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Helena Morrissey attacks HSBC's attempts to 'ingratiate' bank with Chinese Communist Party

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A pedestrian shields himself from the rain as he walks past an HSBC ad in Hong Kong
A pedestrian shields himself from the rain as he walks past an HSBC ad in Hong Kong

HSBC bosses are sacrificing democracy to ingratiate themselves with the Chinese Communist Party by backing a crackdown on freedom in Hong Kong, Dame Helena Morrissey has said.

The London-headquartered bank should never have backed the decision to introduce a controversial security law criminalising anti-government movements in the former British colony, she said.

The bank has since frozen the bank accounts of activists, including pro-democracy politician Ted Hui, following orders from Hong Kong police.

She also turned her fire more generally on businesses which champion their ethical credentials while still investing heavily in China, comparing doing business in the country with money laundering or financing drug dealers, given its treatment of political opponents and oppression of the Uighur Muslim minority group.

Speaking at the Conservative Party Conference, Dame Helena said: "Top [HSBC] management are trying to ingratiate themselves with the CCP, freezing assets of Hong Kong democratic campaigners".

Dame Helena Morrissey City financier - Andrew Crowley
Dame Helena Morrissey City financier - Andrew Crowley

"[HSBC is] saying that they are abiding by the rules, obeying orders, but surely if there is one thing we have learnt through history, it is that this is no defence. These are lines which cannot be crossed."

The bank, which makes most of its money in China, has said repeatedly that it has to comply with laws in every jurisdiction where it operates.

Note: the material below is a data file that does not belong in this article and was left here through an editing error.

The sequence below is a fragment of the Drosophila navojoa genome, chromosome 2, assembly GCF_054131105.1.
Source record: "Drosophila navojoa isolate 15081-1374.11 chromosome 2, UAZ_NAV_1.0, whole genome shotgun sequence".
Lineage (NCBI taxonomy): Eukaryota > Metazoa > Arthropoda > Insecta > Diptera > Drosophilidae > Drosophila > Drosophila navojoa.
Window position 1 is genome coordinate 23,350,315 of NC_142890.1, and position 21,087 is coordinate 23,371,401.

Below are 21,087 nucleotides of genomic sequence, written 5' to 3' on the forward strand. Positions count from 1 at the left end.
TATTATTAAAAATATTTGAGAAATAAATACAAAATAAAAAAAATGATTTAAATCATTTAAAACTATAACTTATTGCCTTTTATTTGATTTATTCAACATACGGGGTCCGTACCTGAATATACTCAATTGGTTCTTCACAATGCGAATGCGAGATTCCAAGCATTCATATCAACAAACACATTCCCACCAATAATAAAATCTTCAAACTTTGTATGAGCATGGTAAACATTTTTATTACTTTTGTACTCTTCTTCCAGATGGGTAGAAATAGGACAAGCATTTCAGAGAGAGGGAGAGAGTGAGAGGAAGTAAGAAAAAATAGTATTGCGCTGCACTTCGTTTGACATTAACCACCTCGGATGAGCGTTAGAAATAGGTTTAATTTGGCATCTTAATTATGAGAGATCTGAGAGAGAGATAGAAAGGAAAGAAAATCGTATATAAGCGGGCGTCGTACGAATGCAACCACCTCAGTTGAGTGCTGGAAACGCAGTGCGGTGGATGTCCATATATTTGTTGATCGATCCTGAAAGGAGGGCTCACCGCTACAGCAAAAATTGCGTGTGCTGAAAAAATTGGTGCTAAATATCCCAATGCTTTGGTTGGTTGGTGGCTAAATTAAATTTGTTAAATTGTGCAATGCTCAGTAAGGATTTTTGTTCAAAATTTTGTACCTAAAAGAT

Dame Helena, a veteran fund manager who is now chairman of the investment company AJ Bell, added that it is "time to talk about “investor hypocrisy and the need for investors to rethink their dealings in areas where there are clear human rights abuses”, including China.

She criticised the City fad in which businesses seek to champion their so-called environmental, social and corporate governance (ESG) credentials, saying: "The fact is that ESG has often just been interpreted as the E for environment. But there is nothing to suggest … that human rights are less important than climate change.”

Investing in China and other dictatorial states cannot be reconciled with ESG principles, Dame Helena said. She said: "There are tough anti-money laundering laws to stop the financing of terrorism and drug dealing, even if that might be very lucrative… but institutional investors, the signatories to the UN Principles for Responsible Investment, are today investing in countries that are known to be abusing human rights.”

Her speech coincided with the launch of an 84-page report by Hong Kong Watch, a pro-democracy advocacy group which uses HSBC as a case study of "corporate hypocrisy".

Dame Helena said she had been working with the bank on a "number of issues on diversity and inclusion, and the people I am working with are among the most committed on that issue". It is not known exactly what her role is with the bank.

HSBC declined to comment.

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